Done correctly, a Performance Management Process can do much more than simply improve the EHS numbers. A properly designed EHS Performance Management Process, as a critical component of the overall EHS management system, can improve morale, reduce EHS costs and enhance productivity. It can also significantly enhance business and operating performance by reducing production costs, improving company image with stakeholders and the community, and making your company a more desirable place to work.

About E.Vironment, LLC

An experienced management systems consultant, E.Vironment is your partner in the design, development and assessment of EHS and Performance Management Systems. More importantly, E.Vironment leverages our collective brainpower and all of our experience to help guide you to the successful implementation of your business and operating systems.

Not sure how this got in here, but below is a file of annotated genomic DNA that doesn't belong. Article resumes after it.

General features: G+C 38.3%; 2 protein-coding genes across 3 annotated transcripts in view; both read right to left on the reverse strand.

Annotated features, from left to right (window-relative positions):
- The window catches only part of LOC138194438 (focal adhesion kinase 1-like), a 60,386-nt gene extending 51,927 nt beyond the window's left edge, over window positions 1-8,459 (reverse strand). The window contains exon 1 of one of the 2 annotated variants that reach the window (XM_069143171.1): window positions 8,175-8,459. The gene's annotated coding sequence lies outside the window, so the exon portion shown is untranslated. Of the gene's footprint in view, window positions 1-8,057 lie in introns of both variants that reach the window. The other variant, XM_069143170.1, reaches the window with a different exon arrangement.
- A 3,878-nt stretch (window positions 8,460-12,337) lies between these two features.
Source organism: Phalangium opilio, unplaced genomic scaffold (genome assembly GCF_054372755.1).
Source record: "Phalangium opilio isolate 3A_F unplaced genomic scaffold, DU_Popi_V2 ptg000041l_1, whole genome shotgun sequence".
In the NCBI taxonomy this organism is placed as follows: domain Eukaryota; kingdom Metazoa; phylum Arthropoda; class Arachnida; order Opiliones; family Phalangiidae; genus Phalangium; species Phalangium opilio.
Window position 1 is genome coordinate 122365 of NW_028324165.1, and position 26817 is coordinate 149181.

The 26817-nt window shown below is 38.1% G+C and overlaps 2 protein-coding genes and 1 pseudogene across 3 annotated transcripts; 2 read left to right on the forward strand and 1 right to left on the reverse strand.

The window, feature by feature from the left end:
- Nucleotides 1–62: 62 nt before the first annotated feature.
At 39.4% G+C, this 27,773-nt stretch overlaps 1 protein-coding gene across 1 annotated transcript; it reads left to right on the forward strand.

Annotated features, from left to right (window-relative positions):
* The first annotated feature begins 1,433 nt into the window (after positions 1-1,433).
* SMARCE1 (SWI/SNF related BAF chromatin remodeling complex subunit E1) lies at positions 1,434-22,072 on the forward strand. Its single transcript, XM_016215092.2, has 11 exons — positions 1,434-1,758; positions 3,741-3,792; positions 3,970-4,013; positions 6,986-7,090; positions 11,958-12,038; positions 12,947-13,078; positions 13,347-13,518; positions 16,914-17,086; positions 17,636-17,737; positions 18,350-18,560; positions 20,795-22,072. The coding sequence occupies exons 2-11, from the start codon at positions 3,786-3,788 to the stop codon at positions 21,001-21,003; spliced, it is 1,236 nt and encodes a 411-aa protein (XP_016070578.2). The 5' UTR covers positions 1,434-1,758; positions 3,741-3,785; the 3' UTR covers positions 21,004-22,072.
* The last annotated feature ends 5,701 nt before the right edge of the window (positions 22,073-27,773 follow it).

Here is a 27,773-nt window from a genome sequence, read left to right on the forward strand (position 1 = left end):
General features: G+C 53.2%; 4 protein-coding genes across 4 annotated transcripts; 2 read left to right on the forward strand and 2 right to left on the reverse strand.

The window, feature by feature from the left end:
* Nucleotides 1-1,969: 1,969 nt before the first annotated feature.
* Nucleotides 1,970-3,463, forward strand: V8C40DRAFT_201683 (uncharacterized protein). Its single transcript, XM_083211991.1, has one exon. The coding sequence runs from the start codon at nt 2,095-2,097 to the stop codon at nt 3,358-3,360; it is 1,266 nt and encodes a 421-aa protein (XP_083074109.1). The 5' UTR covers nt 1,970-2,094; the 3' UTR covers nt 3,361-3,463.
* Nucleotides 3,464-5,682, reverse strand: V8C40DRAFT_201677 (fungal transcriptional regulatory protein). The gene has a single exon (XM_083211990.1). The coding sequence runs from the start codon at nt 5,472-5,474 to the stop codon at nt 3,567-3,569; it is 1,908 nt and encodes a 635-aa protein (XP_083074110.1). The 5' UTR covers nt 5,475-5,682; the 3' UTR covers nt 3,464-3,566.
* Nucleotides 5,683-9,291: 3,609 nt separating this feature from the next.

About the authors

John Statzer

Author NameJohn H. Statzer is a Partner with E.Vironment, LLC, and has more than 25 years of diversified experience in industrial operations and management. He routinely works with Boards of Directors, Executive Management Teams, Business Unit Leaders and Operating Site Managers on EHS performance improvement assignments.

John earned a DrPH (Occupational Health) degree from the University of Texas, an MBA from the Keller Graduate School of Management, an MSPH Public Health (Occupational Health) from Tulane University and a BS Public Affairs (Environmental Health Management) from Indiana University. He is a Certified Safety Professional and a member of the American Society of Safety Engineers.